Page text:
This week I am off to the National Hemophilia Foundation meeting in San Francisco, and I thought an historical look at blood might be in order. I can’t think of a better story about blood than that of a madman running naked through the streets of Paris in the 17th century. True.
Chapter 1 of the wonderful book Blood by Douglas Starr starts with poor Antoine Mauroy, who suffered “phrensies.” From time to time, he would take off his clothes, run through streets and set fires. Eventually, doctors experimented on him to try to cure him. Mauroy became the guinea pig in an experiment that forever changed medicine. In 1667 Jean-Baptitste Denis, physician to king Louis XIV, transfused half a cup of blood from a calf into Mauroy. He hoped the “gentleness” of the calf would infuse as well. Despite the discoveries of the Renaissance and the advances made in science, doctors still believed the blood somehow carried the characteristics of the creature, a concept known as “vitalism.” For example, a stag’s blood carried courage; a calf gentleness. Since the ancient Greeks, the body was not yet viewed as a system, and doctors knew nothing of hormones, genes or viruses. It would be 200 more years before they discovered that water transported disease! In the 17th century, doctors believed that in the “humors”: phlegm, choler, bile, blood. The Greeks believed that good health meant maintaining a balance of the humors in the body, so draining blood and purging digestive system should help. This is where bloodletting as a medical treatment evolved.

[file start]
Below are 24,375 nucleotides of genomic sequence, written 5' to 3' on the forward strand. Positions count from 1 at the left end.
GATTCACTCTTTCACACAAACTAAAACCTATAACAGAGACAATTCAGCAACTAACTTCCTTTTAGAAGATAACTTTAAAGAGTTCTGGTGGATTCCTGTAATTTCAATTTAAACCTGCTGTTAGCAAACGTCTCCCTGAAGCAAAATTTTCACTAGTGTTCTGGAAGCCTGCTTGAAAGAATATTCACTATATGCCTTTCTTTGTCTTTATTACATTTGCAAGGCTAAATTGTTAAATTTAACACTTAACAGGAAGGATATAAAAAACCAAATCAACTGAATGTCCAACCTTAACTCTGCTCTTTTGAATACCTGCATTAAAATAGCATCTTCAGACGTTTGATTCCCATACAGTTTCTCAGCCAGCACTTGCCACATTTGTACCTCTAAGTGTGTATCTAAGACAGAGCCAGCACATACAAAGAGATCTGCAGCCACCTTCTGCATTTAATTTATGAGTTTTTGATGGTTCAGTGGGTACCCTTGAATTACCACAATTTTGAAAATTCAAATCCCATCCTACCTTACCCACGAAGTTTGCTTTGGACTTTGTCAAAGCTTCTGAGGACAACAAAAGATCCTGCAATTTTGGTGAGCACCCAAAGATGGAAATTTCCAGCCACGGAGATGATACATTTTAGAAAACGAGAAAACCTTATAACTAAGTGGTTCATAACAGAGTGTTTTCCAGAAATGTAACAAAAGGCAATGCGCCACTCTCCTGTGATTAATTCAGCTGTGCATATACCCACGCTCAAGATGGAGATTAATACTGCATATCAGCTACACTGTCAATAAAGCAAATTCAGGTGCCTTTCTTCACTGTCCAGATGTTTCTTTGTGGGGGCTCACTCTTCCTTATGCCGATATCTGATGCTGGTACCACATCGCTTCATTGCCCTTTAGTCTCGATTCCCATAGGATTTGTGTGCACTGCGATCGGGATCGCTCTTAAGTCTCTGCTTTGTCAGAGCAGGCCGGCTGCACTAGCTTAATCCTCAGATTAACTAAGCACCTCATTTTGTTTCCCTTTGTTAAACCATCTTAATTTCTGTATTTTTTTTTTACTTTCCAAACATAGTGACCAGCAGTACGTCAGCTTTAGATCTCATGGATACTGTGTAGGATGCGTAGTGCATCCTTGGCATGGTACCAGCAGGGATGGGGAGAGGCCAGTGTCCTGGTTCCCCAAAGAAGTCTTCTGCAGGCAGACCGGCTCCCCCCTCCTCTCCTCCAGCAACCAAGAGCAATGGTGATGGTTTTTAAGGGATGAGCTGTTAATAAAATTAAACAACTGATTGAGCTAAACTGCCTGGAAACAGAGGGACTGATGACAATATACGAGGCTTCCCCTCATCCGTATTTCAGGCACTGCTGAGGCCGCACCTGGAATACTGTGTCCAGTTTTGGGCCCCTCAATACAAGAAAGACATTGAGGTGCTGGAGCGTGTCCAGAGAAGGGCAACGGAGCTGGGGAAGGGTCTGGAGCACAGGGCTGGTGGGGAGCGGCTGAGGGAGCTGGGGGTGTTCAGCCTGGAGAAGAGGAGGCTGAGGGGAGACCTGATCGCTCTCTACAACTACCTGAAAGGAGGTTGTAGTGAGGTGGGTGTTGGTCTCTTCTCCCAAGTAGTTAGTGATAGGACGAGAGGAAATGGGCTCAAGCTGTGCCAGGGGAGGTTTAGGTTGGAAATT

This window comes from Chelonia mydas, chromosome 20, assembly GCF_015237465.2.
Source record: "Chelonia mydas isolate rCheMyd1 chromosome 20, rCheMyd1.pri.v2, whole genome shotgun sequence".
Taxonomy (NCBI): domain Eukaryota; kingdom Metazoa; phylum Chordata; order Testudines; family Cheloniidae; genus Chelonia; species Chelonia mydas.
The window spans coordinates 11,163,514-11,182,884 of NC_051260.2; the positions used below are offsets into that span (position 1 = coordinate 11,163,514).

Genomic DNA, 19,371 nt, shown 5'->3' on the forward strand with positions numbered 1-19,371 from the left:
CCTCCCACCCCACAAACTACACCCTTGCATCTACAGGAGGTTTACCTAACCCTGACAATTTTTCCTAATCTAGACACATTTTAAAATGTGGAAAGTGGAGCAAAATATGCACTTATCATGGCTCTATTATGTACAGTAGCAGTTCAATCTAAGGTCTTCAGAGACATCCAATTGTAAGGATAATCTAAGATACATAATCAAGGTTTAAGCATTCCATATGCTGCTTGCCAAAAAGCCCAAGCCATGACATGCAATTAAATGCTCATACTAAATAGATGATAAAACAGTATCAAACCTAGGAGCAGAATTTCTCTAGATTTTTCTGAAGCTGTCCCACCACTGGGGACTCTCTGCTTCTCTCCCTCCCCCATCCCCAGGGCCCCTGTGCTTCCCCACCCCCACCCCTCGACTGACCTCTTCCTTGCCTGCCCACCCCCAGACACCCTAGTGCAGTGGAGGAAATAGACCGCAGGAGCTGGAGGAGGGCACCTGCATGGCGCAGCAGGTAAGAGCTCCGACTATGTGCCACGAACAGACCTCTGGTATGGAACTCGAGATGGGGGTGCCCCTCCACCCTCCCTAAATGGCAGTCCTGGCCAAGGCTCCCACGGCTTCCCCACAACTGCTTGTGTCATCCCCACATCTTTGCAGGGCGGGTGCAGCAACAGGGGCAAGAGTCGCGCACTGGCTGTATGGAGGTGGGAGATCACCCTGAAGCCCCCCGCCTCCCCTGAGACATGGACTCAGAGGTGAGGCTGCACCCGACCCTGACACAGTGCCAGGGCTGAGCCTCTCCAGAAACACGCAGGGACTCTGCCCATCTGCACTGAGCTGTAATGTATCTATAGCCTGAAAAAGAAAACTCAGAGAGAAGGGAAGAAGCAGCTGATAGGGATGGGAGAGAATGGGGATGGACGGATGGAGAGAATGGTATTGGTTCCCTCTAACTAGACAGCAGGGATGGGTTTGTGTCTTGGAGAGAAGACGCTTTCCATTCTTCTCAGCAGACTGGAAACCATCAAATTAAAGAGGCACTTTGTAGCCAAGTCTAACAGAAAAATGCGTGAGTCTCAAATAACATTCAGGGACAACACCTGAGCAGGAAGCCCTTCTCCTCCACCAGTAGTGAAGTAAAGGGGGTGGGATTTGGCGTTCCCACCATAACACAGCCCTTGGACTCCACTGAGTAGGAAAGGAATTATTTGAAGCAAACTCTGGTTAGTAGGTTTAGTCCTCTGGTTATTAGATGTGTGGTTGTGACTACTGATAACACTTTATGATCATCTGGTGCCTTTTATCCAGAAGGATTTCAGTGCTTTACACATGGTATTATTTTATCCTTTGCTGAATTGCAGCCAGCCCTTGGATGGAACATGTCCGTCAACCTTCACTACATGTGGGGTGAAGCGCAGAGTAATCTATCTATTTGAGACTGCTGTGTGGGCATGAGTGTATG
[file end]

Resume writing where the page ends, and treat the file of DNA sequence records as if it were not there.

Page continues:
Other doctors and researchers dabbled in finding out the secrets of the blood. William Harvey found valves in blood vessels, which led him to think that the body might be a system, more mechanical. Christopher Wren (the famous architect whose beautiful cathedrals I just glimpsed when I was in London last week) and Robert Boyle, founder of modern chemistry, dabbled in circulation. Richard Lower tried transfusing blood from one dog to another: he discovered how to transfuse from an artery into a vein and it worked.
What happened to our madman? Antoine Maury died from the procedure. What doctors didn’t know is that proteins in the blood from one animal–even from another person– are not always accepted by the body. The immune system may attack the foreign proteins. Dr. Denis was accused of murder. He in turn sued Antoine Mauroy’s widow in 1668 for slandering his reputation. Turns out Mauroy actually died from arsenic poisoning– by his wife! Still, the French Parliament’s banned all transfusions involving humans. Similar actions follow in England and Rome. And 150 years would pass before it was tried again.